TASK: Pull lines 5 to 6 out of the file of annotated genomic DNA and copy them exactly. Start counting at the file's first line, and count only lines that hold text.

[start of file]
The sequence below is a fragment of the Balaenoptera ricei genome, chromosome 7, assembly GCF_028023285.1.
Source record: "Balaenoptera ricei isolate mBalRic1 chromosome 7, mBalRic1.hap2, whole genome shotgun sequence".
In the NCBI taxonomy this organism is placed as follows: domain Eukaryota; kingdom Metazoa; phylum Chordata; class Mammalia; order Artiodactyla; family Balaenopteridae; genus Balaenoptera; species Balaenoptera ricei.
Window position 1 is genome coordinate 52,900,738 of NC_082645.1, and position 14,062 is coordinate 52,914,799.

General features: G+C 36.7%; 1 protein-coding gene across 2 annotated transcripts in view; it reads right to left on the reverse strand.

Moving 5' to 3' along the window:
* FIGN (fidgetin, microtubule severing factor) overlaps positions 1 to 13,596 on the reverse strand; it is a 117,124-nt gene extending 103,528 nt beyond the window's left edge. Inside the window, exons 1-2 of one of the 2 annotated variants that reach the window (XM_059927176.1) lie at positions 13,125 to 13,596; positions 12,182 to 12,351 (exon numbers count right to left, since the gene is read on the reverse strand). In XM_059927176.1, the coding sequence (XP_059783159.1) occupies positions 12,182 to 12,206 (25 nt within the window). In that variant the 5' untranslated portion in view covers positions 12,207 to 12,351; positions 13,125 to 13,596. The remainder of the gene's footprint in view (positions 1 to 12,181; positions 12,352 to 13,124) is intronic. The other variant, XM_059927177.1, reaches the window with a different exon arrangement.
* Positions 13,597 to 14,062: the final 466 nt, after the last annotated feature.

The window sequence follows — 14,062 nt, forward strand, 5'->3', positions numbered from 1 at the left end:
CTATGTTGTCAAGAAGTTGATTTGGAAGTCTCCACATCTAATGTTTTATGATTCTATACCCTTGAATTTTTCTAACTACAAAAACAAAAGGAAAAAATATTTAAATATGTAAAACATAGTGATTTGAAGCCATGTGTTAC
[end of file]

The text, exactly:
General features: G+C 36.7%; 1 protein-coding gene across 2 annotated transcripts in view; it reads right to left on the reverse strand.

Moving 5' to 3' along the window: